The great game in Hindu Kush
Ghani assured his audience that this land-locked yet strategically located state, connecting central and south Asia, will never ever host terror groups even as a “dark cloud” of extremism looms over the region. He, rightly, want to steer Afghanistan out of bitter proxy wars and turn it into a “graveyard of Al-Qaeda and their foreign terrorist associates.”
And to that end the Afghan president has no inhibition in allowing his country to continue as a frontline state in America’s seemingly unending global war on terror. Ironic it is because Al-Qaeda was an “unquestionable product of western intelligence agencies” as former British Foreign Secretary Robin Cook candidly confessed in the House of Commons. Gen. William Odom, former director of America’s national security agency, had also gone on record acknowledging, “the US has long used terrorism.” Indeed, Afghanistan’s mystical tribal attribute — of immense self-pride — was completely misread by the leading Cold War protagonists. Even the most seasoned strategic security expert cannot deny that this intriguing failure to make an objective appraisal of ground realities and tribal psychology has put Afghanistan into a quandary. A strategic expert of India’s external intelligence once told this author that Afghanistan’s varied societal dynamics — due to multitude of ethnic groups and sub-groups — makes this country unique and challenging for any intelligence officer, with each ethnic affiliation shaping-up the country’s political architecture. “Anybody who has the rewarding experience of working in Afghanistan precisely know how difficult it is to reconcile the interests of myriads of Afghan sub-tribes, clans and sects with that of the strategic objective of the nation one represents,” asserted the gentleman, going on to add “the Afghans may be a bitterly divided lot but they will not hesitate to come together to punish the common enemy.” Unfortunately, some self-serving local religious leaders, who more often than not have little knowledge about the true meaning of Islam, helped spy agencies to effectively balkanize Afghanistan by sowing the seed of discord from within, confessed the official. Perhaps, this is the reason why durable peace in war-ravaged Afghanistan is becoming increasingly elusive, forcing even US President Barack Obama to tinker with his exit-plan so as to prevent consolidation of IS foothold in the region. According to Ghani, there are confirmed reports of IS having started its field operation clandestinely in Afghanistan’s southern Helmand province. Reportedly led by a local commander, identified by intelligence agencies as Abdul Rauf, IS foot-soldiers are operating in Zamindawar, Sangin and part of Kajaki districts inhabited by the Pashtun tribes, renowned for their tactically superior tip-and-run skill. With heavy combat casualties and desertions leading to serious deficiencies — including a decline of 8.5 percent in the number of available troops on the ground — in the Afghan security forces, Obama was virtually forced to fall in line with his Afghan-policy detractors who strongly believed that the Presidential “policy preferences were divorced from security realties.” Though, Obama might just fall short of his commitment to wind-up US military operation in Afghanistan by the end of his term in office in 2017, Ghani’s fairly successful America sojourn is reflective of a deftly handled behind-the-scene diplomacy by the US foreign office and strategic establishment.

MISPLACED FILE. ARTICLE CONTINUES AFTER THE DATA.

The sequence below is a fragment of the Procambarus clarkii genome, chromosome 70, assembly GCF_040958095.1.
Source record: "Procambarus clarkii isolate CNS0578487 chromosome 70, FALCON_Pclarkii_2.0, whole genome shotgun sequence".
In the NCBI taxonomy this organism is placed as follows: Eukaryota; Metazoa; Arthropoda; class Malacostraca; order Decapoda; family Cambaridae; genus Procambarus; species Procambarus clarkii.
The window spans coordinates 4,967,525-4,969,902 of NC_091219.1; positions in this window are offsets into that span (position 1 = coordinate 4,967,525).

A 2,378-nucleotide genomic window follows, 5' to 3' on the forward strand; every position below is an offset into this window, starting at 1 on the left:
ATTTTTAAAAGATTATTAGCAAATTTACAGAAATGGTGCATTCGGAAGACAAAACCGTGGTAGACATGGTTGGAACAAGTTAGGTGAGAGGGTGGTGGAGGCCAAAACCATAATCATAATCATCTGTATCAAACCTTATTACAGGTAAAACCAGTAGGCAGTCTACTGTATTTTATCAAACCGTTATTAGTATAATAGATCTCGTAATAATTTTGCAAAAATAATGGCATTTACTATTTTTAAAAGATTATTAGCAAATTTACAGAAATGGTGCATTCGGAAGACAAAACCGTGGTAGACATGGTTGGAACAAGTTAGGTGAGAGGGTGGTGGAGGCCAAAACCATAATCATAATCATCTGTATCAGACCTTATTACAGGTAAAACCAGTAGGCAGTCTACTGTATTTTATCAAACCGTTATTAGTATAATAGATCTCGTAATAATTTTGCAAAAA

Many believe, slowing down of scheduled drawdown of American ground troops stationed in Afghanistan along with the $800 million “New Development Partnership” — to help Kabul achieve economic self-reliance and combat corruption effectively — will give the US a strategic leverage in finalizing a long-term strategy in South-Central Asia. Undoubtedly, any war fought on Afghanistan’s soil is bound to be driven by profit motive because of the country’s vast minerals and natural gas reserves and enviable geographical location at the crossroads of critical energy-pipeline routes as well as the great Silk Road, linking China with the West.
In fact, American agencies have identified vast mineral riches estimated to be of $1 trillion. That Afghanistan will continue to be at the center-stage of US foreign policy planning is therefore a foregone conclusion. Moreover, Obama has the luxury to extend American presence in Afghanistan so long as US troops do not take heavy casualties. After all, Washington’s strategic objective in the Hindu Kush is to maintain a permanent military presence in proximity to China’s western frontier and keep Central Asia under strict watch to counter possible Russian influence. And the US has surreptitiously used the Taleban to further their objective in the region by subtly recasting the international sanctions regime and enabling Taleban to open a political office in Qatar so that a negotiated settlement on the Afghan crisis can be arrived at. While, Pakistan, China and even Turkey have assumed active role in the Afghan-led and owned inclusive peace-process, India seems to be losing the edge as the Modi government is caught in a fix.
The fresh spurt in violence in Kashmir is linked to developments in Afghanistan, especially Islamabad’s role in brokering a deal between Ghani’s unity government and Taleban, reveals an intelligence source, who also believe that “the Yemen conundrum has blunted India’s Iran-card vis-à-vis Afghanistan.” With ex-President Hamid Karzai trying to throw a spanner into the Afghan peace process, apparently at New Delhi’s behest, India might end up losing face — despite her huge contribution in Afghanistan’s reconstruction process — if the hard-liners are allowed to dictate terms.
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